- Dangote’s Six Business Strategies for Every Aspiring Entrepreneur
In 2011, I told a group of friends that at this rate, Dangote and his Dangote Group, will strategically control and earn most of Nigeria’s consumer spending. That was before Dangote refinery, rice farming and a series of unique business moves were made. In 2018, seven years later, Dangote Group announced that its investments in various sectors of the country now worth more than 10 percent of the Nigerian economy.
To put it in perspective, Nigeria’s Gross Domestic Product was $404 billion in 2016, according to the World Bank. That evaluation put Dangote’s investments at over $40 billion. More than his current net worth of $11.1 billion.
However, our focus here is Dangote’s strategies and implementations. Below are six of those strategies.
Take small but bold steps: Dangote Started as a commodity trader with zero manufacturing knowledge. However, he learned on the job and grew from a new entrant position to a power trader, still not enough to compete effectively. Dangote jumped into the manufacturing sector to take charge of the whole process in order to monitor quality and control costs.
“To achieve a big breakthrough, I had to start manufacturing the same commodities I was trading,” said Aliko Dangote.
Dangote’s backward integration strategy didn’t just allowed him to cut costs but also helped build Dangote BRAND through job creation and strong support for local production, which he subsequently used to advertise his products, societal marketing concept.
Be the first: Dangote started sugar production in Nigeria and became the first person to build a crude oil refinery. And whenever he is not the first like in the cement industry, he revolutionalized the industry through efficient value chain process that allows him to introduce competitive price while focusing on marginal gains.
“Make the best quality goods possible at the lowest price possible, while paying the highest wage possible. ” Henry Ford.
Be strategical: After paying taxes for years — with little to nothing to show for it in terms of infrastructure. Dangote approached the government for an agreement to use his taxes to build roads under his new company, Dangote Construction Company. Not only will Dangote build roads to enhance his businesses and communities in which he operates. He will make profits from his own tax/construction company, just by thinking outside the box.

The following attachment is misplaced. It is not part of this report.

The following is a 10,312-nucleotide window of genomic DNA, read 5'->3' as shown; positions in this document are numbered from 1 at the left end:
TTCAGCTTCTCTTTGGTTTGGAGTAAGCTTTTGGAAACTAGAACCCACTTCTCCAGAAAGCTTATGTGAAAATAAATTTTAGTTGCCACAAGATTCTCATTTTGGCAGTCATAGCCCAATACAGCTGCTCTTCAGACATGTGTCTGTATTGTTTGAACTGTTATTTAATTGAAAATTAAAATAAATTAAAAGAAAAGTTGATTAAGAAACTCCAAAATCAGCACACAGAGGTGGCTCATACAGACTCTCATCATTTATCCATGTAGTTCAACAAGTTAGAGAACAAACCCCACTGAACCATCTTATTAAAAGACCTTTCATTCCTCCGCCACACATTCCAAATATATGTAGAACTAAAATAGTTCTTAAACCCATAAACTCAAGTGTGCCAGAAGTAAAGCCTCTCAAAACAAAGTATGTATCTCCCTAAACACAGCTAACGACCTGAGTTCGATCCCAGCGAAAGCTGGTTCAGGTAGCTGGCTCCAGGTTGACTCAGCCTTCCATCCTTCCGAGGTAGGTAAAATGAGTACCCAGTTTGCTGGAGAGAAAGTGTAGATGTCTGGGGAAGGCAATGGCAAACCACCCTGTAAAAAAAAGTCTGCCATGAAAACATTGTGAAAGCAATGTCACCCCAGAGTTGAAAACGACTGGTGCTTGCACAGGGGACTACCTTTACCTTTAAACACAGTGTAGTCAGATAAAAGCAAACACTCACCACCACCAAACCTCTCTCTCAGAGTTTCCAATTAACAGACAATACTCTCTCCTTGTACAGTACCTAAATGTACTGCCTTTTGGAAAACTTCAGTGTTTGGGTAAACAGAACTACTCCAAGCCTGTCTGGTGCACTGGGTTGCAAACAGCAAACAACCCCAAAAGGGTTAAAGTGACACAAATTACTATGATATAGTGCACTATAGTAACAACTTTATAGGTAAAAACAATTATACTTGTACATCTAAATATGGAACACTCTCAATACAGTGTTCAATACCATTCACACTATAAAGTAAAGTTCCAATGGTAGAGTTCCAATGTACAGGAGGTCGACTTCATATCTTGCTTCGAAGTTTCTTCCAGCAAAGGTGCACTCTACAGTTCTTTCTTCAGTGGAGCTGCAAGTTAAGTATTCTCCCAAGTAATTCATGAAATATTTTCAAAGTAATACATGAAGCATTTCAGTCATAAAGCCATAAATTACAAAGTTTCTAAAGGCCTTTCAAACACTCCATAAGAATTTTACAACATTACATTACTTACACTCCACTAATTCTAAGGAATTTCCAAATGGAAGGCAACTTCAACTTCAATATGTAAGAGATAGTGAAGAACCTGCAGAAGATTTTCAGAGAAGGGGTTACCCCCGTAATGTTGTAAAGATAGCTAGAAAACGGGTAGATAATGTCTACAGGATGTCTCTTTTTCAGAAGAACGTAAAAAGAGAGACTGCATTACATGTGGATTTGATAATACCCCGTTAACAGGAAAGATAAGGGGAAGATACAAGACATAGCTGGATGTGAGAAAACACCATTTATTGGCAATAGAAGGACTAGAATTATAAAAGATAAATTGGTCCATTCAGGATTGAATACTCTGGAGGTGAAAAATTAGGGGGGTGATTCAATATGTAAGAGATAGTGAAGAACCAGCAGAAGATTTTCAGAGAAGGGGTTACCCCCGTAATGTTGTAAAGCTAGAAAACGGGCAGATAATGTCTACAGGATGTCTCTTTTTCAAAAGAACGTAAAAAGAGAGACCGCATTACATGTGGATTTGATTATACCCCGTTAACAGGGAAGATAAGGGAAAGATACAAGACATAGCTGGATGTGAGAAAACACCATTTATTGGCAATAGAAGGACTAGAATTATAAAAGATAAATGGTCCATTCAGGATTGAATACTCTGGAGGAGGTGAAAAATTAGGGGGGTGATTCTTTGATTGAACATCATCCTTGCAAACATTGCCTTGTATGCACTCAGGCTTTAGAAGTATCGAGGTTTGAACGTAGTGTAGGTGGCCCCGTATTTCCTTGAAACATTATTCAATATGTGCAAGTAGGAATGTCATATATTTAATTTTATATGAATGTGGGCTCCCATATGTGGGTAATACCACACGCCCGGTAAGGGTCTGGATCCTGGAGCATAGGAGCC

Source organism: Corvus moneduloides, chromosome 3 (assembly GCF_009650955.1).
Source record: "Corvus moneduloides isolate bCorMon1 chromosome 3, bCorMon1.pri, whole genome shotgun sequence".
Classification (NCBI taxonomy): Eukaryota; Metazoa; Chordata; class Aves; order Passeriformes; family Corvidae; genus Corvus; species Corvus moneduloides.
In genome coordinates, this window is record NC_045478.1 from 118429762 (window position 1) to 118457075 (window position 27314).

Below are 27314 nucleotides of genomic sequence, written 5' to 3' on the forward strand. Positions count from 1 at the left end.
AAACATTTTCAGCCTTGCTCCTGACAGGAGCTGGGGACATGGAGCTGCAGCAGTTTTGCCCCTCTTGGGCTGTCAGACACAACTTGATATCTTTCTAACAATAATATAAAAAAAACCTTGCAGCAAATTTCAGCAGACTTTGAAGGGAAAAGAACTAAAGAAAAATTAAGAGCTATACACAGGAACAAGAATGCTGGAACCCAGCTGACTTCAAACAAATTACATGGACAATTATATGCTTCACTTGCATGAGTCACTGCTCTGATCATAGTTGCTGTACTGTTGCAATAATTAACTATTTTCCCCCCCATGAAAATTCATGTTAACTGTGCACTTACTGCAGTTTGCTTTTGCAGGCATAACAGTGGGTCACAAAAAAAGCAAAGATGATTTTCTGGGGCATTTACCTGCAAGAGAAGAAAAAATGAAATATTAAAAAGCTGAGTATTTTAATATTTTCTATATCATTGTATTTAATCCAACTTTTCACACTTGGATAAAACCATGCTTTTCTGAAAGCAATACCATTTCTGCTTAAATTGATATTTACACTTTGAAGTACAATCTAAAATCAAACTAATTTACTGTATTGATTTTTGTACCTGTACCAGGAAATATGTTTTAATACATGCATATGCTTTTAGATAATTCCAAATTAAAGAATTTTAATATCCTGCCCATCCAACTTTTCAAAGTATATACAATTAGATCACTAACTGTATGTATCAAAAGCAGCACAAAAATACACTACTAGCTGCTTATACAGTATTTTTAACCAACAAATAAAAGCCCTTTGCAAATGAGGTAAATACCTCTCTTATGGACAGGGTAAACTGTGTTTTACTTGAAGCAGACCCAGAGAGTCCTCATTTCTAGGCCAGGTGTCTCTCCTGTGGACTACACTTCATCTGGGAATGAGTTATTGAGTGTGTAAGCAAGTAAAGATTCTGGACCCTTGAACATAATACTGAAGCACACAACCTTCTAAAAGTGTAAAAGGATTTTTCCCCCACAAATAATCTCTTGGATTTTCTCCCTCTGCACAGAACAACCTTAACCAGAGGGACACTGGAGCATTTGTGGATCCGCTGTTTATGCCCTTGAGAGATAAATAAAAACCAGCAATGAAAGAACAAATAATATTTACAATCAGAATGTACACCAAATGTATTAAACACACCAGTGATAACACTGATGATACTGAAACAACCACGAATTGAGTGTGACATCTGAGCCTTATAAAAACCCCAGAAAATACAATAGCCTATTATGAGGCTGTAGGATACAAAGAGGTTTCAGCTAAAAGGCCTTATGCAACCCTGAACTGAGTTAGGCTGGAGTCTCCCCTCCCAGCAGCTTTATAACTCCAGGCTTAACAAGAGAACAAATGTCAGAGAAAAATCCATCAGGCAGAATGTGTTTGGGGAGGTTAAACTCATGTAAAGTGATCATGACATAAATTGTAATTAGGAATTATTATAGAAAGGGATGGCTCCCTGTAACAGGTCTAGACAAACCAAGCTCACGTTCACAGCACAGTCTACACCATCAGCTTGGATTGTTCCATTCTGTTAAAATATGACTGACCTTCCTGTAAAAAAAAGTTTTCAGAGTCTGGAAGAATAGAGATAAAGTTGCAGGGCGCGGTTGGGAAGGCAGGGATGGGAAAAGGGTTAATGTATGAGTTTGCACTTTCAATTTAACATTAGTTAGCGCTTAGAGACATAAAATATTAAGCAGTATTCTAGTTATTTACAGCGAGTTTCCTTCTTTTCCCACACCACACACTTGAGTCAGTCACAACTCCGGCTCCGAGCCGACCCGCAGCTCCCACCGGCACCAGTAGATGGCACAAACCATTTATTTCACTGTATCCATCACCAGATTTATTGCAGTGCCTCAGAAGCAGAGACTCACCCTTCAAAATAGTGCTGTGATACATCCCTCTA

If it is not working move on: Too many people hold on to an idea for far too long, forgetting the idea is a means to an end not the end in itself. Dangote sells his noodle plants to rival De United Foods Industries (Indomie) for $12 million after several efforts to perfect its product quality and gain reasonable market share from Indomie, that was controlling 70% as at the time, failed. He knows he is not going to win and if anything at all it will take years.
Take calculated risks: In an economy with numerous business challenges but unmet needs, Dangote won’t stop taking risks despite experts saying otherwise. He acquired a struggling state-owned cement plant in 2000 and built one of the world’s largest cement plants, Obajana. He understands he is not going to make money or meaningfully impact the lives of his people without solving key challenges. Most entrepreneurs won’t even risk 20 percent of their net worth on a single project, however, Dangote took on a complex project, oil refinery, requiring more than his entire net worth of $11.1 billion. The US$14 billion refinery project with capacity to produce 650,000 barrels a day will turn Nigeria from importer of petroleum products to net exporter by 2020.
Be the difference: Before Dangote, there were great industrialists, however, apart from late Moshood Abiola, because of his political career, Dangote is now the face of African entrepreneur because of his unique approach to business and ability to take on complex projects like the refinery. He is the difference.